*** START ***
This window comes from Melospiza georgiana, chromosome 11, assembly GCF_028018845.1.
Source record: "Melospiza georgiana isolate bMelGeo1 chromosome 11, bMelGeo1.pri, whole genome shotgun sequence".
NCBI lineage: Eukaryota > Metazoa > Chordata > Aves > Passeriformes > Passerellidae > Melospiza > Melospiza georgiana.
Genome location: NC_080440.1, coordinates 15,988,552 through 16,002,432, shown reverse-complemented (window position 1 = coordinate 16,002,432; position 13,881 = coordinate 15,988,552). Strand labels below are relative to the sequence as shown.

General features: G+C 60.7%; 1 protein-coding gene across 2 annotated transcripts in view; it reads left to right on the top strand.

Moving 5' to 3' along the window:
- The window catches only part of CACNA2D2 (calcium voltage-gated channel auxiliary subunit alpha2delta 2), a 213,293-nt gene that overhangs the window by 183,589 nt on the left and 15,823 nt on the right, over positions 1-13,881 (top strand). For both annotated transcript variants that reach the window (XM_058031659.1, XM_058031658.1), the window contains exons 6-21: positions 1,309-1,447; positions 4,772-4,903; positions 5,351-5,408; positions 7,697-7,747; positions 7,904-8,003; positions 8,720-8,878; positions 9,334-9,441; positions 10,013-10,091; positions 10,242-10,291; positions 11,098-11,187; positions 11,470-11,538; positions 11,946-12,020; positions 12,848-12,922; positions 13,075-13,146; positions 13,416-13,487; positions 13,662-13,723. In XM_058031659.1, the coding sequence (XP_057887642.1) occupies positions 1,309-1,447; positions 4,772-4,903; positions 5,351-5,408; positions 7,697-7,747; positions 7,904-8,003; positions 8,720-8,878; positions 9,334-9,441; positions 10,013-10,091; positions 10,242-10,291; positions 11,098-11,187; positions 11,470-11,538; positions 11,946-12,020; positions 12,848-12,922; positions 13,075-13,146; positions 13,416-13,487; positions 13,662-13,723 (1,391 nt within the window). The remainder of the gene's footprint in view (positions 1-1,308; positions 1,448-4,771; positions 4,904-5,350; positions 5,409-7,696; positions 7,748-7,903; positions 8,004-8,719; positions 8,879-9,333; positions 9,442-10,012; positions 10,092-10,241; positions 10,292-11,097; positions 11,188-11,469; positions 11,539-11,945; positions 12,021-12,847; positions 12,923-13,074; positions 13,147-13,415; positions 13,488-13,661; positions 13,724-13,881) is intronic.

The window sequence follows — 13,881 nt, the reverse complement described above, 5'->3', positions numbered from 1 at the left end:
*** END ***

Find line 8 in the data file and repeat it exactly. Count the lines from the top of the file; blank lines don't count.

The window sequence follows — 13,881 nt, the reverse complement described above, 5'->3', positions numbered from 1 at the left end: